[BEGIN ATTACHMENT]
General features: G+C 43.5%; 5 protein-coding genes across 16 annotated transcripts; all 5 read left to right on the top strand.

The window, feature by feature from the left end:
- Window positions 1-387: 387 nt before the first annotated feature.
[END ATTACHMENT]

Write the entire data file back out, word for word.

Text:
General features: G+C 43.5%; 5 protein-coding genes across 16 annotated transcripts; all 5 read left to right on the top strand.

The window, feature by feature from the left end:
- Window positions 1-387: 387 nt before the first annotated feature.